Please ensure Javascript is enabled for purposes ofwebsite accessibilityCBD Joe's food truck caters to lovers of CBD, breakfast, and BBQ | KTVL
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First restaurant in Medford to serve CBD

CBD Joe's is parked behind Weedbucks dispensary. (Felisha Le'Cher/News 10){br}
CBD Joe's is parked behind Weedbucks dispensary. (Felisha Le'Cher/News 10)
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CBD Joe’s Coffee and Que is the first restaurant in the Medford area to serve the non-intoxicating cannabidiol. Located behind Weedbucks on Central Avenue, CBD Joe’s food truck serves up breakfast and barbecue with a side of CBD tincture.

Born and raised in Springfield, Illinois, co-owner of the restaurant, Jason Osborne, says he’s been working in the restaurant industry since he was 15 years old. “I was running my first restaurant when I was 17,” says Osborne.

He says he’s been growing cannabis since 1995. “But of course, that was different growing.”

After he moved to Oregon, he came across the medicinal cannabis program and began growing to treat his medical conditions. “I got serious about [growing] within the last 5 years,” says Osborne.

His passion doesn’t lie only with the restaurant industry, he’s become a cannabis activist as well.

What really started me off in activism or fighting for cannabis rights was when Prop 91 passed,” he says.

“They started imposing a lot of rules that would’ve affected the medical program and I wasn’t cool with that.”

Osborne says this made him want to stand up for their votes and testify. “It would have been very restrictive and would’ve caused a lot of people who had been growing for a long time not to be able to,” he says.

This led to Osborne being heavily fined for his own grow. “I made the stand that I wasn’t going to cut my plants down,” says Osborne. “Of course, all the fines were reversed, but still, I made the stand.”

Osborne says the idea of creating CBD Joe’s came to him when he was driving to work one morning. “I was sitting at a coffee place looking at another coffee place across the road,” says Osborne. “I was watching cars driving by, not able to go to either coffee shop because of the business level at both, thinking ‘wow, there could be another coffee place here.’”

Osborne says that the industry he’s in prompted him to ask if people would want CBD in their coffee. “I started talking to some friends of mine and they agreed that it was a great idea.”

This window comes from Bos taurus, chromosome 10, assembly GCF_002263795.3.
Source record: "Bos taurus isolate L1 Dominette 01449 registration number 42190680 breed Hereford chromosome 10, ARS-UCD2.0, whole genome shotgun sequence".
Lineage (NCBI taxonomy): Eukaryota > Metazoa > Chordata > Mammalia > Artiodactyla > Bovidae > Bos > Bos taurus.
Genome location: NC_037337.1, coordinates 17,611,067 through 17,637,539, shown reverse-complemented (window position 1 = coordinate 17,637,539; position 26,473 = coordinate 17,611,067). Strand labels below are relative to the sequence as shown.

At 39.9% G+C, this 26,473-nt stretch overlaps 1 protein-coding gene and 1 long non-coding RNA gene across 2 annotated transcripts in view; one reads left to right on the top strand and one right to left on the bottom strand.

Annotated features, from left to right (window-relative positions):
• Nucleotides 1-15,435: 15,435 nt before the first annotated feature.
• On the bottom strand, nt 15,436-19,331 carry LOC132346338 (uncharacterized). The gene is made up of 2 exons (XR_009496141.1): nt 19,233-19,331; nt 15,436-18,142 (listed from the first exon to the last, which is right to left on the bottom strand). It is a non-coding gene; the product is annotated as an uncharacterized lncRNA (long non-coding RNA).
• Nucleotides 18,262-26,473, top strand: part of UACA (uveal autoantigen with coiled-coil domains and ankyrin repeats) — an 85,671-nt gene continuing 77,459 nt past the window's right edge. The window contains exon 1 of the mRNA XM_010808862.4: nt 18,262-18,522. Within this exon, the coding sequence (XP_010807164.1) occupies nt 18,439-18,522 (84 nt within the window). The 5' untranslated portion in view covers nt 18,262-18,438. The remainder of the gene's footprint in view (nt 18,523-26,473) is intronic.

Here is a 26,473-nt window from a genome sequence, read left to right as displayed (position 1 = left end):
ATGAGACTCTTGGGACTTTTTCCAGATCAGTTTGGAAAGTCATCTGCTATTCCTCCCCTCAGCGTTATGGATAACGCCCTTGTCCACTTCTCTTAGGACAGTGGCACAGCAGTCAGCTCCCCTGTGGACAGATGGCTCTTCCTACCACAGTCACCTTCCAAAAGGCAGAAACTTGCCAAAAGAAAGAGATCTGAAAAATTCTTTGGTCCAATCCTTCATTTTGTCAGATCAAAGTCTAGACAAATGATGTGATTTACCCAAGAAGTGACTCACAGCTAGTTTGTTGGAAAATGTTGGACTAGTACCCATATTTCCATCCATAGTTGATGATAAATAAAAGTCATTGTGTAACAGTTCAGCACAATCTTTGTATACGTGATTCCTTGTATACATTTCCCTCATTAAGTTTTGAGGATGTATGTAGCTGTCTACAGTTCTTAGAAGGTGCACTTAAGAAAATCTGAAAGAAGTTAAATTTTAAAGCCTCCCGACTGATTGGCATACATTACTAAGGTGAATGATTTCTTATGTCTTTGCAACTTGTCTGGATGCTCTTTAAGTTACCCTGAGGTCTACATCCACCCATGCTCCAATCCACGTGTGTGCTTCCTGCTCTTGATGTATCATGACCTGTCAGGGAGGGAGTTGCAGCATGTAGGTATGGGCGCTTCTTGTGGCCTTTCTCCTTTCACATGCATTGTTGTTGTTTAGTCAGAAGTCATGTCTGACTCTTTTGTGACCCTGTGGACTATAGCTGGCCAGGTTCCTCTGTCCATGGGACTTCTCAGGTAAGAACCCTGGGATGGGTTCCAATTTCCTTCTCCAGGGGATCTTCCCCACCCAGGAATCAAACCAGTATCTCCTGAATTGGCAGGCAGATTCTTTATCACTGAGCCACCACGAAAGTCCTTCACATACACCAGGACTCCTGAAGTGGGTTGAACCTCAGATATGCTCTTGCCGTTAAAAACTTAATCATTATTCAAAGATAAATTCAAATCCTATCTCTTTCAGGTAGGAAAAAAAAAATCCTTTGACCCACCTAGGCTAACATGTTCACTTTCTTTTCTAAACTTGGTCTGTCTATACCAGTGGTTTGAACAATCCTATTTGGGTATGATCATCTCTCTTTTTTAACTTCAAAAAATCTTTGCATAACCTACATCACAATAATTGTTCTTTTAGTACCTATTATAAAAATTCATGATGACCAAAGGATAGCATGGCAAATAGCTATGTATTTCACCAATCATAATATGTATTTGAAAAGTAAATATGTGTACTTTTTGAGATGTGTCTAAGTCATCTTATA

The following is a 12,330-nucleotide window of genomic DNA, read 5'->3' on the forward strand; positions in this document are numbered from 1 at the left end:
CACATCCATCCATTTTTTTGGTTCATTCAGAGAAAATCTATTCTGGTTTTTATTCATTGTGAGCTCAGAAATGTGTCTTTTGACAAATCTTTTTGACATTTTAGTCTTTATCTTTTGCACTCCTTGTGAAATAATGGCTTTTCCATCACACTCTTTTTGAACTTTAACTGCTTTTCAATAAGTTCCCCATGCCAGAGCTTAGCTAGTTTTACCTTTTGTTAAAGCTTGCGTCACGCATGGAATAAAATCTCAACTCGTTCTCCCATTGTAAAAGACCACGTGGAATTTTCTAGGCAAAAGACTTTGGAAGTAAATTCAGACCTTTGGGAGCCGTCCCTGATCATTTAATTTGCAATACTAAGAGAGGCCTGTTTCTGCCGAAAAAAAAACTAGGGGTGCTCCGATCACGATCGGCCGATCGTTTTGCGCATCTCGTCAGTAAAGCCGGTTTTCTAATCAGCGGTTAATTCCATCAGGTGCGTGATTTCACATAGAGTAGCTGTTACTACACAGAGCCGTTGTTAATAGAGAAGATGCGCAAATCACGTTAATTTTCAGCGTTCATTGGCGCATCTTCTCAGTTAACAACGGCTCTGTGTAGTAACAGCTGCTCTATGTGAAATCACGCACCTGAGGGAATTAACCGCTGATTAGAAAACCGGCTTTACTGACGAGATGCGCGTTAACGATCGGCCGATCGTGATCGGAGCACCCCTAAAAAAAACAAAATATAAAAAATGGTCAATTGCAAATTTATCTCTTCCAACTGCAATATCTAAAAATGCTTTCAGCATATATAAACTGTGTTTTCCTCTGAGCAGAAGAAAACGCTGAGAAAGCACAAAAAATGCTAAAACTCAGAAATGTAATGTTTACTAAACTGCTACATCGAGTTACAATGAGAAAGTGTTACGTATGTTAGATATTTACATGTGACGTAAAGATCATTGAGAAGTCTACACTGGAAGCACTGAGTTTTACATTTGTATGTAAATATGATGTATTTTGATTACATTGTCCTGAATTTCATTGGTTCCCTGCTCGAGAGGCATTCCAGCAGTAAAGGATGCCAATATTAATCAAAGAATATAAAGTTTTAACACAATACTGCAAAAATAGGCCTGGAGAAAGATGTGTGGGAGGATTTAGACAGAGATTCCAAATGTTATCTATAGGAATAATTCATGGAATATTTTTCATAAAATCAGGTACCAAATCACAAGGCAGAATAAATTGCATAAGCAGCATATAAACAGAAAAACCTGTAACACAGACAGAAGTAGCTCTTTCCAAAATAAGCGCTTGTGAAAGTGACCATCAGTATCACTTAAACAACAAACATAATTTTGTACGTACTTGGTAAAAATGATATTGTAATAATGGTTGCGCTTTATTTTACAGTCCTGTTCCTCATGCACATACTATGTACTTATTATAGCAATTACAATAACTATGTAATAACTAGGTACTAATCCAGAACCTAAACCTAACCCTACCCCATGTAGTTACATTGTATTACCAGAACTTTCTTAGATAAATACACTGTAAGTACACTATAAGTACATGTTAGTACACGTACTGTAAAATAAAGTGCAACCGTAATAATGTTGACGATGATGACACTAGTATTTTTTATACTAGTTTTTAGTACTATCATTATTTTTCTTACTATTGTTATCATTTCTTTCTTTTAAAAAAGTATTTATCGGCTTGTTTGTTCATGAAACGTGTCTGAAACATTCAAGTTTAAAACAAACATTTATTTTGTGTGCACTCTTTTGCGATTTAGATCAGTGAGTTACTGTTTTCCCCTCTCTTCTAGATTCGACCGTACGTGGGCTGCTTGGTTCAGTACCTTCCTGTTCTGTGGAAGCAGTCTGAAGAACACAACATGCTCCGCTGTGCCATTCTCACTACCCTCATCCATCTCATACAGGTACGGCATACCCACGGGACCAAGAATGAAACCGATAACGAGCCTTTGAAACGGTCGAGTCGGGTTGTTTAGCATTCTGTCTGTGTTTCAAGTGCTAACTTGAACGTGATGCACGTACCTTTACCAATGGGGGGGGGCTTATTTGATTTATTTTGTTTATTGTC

CBD Joe’s started off with the focus on adding CBD to food. “Nobody’s gone through the process the way we have where we put it on our paperwork when we went in,” says Osborne. “The lady at the city office actually had to ask, ‘what is CBD?’ So that was pretty cool.”

Osborne acknowledges the stigma surrounding the cannabis industry and the difference between THC and CBD. He says they are very adamant about not making the business appear to be a part of stoner culture. “It’s not the same thing; it just doesn’t fit,” he says.

People question Osborne putting CBD in coffee. “There’s still the joke [that CBD will get someone high]," he says. "We have to educate to get people to realize that joke is antiquated.”

“There are two types of cannabis and we’re not serving the one that does that to you,” he says. “In fact, we’re serving the one that if you’ve had too much of the other kind, you need to come see me and get leveled out.”

The biggest issue Osborne and his business partner ran into wasn’t about CBD, but rather the idea of a food truck instead of a brick and mortar style restaurant. “There’s no guidebook for building a food truck,” Osborne says. “In a food truck, space is at a premium, so you have to figure out how to fit many things into very tight spaces.”

Osborne says the reactions from the community, as well as the city, have been positive. “They were pretty excited about what we were trying to do,” he says. “Everyone perks up when I talk about it.”

Osborne says the process to be approved to sell CBD in the food was simple. “I have to get it from an ODA licensed farm here in Oregon and I have to show my testing results to prove it’s less than .3% THC,” he says. “There’s really nothing else to it.”

He clarifies that the CBD is added to the food, not cooked into it. “Having CBD in the name automatically implies to most people that all the food has it,” he says. “No, all the food can have it. It’s completely optional.”

“I wouldn’t be surprised if in the next 6 months to a year you’ll start seeing signs in front of restaurants,” he says. “I mean, why wouldn’t you? People want it.”

Osborne says that a lot of his customers have been senior citizens. “Some of them don’t want to go into a dispensary, some of them don’t want to drop [tinctures] in their mouth,” he says. “They’re looking for biscuits and gravy with CBD, coffee with CBD, a fried egg sandwich with CBD. They’re excited about it.”

“If you’ve wanted to try it, I’d love to be the person to give someone their first experience with CBD and see if it helps them,” Osborne says. “All my activism and all my work in the cannabis field has been about getting the medicine to the people."

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